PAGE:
Trent’s Last Case

A look back at the career of E C Bentley who wrote the detective novel that heralded the Golden Age

E C Bentley intended his novel to be a send-up of the detective genre
E C Bentley intended his novel to
be a send-up of the detective genre
The writer and journalist E C Bentley, who is credited with writing the first modern detective story, Trent’s Last Case, died 65 years ago today in London.

Agatha Christie, who wrote her own first detective novel seven years later, said Trent’s Last Case was ‘one of the best detective stories ever written’.

Dorothy L Sayers, whose first detective novel was published in 1923, said Bentley’s novel ‘holds a very special place in the history of detective fiction.’

But when Bentley wrote Trent’s Last Case, first published in 1913, he intended it to be a major send-up of the genre, which had tended to feature intellectual detectives lacking any obvious human failings.

Edmund Clerihew Bentley was born in London in 1875. He was educated at St Paul’s School and Merton College, Oxford, and then studied Law in London while working as a journalist for several newspapers, including the Daily Telegraph. Although he was called to the Bar in 1902 he continued to work for the Daily Telegraph until he retired in 1934.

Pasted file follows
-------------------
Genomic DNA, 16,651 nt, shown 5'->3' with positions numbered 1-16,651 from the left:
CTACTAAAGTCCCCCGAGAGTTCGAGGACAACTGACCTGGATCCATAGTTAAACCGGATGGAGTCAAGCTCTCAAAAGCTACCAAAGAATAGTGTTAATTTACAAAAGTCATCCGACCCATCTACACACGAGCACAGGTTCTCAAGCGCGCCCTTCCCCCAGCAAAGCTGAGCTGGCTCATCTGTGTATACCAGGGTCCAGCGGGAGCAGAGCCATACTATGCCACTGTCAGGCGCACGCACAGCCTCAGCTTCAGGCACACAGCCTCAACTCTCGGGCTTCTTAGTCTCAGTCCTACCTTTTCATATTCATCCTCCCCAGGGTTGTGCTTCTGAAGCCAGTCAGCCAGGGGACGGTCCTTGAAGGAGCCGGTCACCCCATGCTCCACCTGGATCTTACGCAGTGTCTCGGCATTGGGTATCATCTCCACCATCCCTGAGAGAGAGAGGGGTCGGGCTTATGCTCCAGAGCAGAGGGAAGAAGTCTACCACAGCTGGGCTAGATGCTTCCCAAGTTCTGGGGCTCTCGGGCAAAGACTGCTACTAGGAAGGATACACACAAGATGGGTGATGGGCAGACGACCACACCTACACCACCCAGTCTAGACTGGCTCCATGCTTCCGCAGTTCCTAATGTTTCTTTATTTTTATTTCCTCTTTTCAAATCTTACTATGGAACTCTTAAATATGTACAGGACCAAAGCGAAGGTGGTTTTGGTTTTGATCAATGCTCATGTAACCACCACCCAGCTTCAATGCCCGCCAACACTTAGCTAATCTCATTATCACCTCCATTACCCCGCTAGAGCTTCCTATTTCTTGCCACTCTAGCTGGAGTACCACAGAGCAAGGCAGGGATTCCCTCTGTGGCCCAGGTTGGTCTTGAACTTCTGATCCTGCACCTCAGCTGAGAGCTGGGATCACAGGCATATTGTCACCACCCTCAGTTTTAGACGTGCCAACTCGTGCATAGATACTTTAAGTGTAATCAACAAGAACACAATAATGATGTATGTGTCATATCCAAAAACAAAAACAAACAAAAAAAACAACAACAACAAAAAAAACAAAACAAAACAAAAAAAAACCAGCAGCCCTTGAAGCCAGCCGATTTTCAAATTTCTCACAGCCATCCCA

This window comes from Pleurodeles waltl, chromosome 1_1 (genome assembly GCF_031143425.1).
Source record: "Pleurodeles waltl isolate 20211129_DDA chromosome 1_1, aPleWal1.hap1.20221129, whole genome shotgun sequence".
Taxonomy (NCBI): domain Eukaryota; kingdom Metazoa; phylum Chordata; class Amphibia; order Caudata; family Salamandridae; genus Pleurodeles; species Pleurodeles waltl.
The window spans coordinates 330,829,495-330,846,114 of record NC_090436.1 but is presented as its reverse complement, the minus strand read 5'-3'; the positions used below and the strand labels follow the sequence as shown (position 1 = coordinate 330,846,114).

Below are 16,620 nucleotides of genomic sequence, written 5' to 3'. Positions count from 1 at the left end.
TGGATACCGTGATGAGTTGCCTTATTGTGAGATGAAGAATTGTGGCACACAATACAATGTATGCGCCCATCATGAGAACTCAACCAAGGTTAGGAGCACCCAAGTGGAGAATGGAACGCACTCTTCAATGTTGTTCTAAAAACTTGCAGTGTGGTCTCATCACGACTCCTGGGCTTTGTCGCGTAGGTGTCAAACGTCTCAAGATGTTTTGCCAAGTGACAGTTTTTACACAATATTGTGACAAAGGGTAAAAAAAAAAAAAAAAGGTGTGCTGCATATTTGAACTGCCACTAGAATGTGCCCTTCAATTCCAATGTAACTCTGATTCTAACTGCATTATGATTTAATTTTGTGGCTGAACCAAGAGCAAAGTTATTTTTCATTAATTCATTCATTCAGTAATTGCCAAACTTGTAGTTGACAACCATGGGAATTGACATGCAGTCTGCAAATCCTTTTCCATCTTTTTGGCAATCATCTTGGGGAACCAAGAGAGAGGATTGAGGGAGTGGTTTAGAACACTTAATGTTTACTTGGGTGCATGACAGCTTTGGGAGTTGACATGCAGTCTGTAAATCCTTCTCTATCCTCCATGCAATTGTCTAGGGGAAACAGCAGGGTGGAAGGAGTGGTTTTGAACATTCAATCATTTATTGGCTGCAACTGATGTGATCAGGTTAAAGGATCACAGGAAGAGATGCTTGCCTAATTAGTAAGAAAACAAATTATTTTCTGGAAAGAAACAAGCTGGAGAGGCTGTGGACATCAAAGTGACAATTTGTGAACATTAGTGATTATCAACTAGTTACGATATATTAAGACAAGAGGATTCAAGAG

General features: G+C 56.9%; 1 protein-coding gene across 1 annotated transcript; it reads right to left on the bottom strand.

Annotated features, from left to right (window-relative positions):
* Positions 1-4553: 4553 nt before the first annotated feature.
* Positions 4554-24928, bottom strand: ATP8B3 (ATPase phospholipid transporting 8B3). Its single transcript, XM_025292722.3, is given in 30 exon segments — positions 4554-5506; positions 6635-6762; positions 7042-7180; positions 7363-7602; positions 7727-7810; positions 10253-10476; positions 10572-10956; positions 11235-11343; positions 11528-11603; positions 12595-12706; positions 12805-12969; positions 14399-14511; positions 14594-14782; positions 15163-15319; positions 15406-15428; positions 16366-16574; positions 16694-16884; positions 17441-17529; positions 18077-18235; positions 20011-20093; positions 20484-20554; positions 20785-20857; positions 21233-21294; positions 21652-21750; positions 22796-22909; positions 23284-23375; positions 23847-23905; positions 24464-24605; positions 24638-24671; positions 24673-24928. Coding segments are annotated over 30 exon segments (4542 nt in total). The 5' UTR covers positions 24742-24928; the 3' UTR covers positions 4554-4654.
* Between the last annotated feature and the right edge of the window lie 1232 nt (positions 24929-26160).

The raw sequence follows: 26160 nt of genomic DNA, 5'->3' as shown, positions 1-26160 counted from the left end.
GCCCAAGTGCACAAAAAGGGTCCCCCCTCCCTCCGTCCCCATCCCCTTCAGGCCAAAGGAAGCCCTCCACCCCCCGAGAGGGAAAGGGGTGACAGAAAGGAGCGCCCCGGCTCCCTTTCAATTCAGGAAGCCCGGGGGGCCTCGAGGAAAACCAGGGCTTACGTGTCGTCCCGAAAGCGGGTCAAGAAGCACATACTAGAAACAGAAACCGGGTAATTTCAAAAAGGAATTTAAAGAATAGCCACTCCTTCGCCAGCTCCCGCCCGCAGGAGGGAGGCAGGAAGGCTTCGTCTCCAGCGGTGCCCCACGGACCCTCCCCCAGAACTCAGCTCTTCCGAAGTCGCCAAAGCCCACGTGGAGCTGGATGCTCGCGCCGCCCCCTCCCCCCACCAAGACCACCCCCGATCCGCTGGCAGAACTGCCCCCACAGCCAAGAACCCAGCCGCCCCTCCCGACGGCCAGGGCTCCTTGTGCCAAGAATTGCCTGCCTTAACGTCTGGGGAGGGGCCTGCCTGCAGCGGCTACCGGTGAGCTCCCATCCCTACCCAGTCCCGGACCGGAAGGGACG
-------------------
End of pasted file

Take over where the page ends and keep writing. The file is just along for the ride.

But he returned to the newspaper after World War II started because younger men were being called up, retiring again in 1947.

He became friends with the writer of the Father Brown stories, G K Chesterton, while they were still at school and later in life they were both, in turn, president of the Detection Club.

Agatha Christie spoke in glowing terms of Trent's Last Case
Agatha Christie spoke in glowing
terms of Trent's Last Case
Bentley started work on Trent’s Last Case in 1910 having had the idea for ‘a detective story of a new sort...’

Bentley thought it should be possible to write a detective story in which the detective was recognisable as an average, fallible human being.  He said: ‘It was not until I had gone a long way with the plot that the most pleasing notion of all came to me: the notion of making the hero’s hard won and obviously correct solution to the mystery turn out to be completely wrong…’

The story begins with a powerful and ruthless American capitalist being found dead in the garden of his English country house, fully clothed, but without his false teeth. His young, beautiful widow seems relieved by her husband’s death. The household also includes a butler, a French maid and two young male secretaries.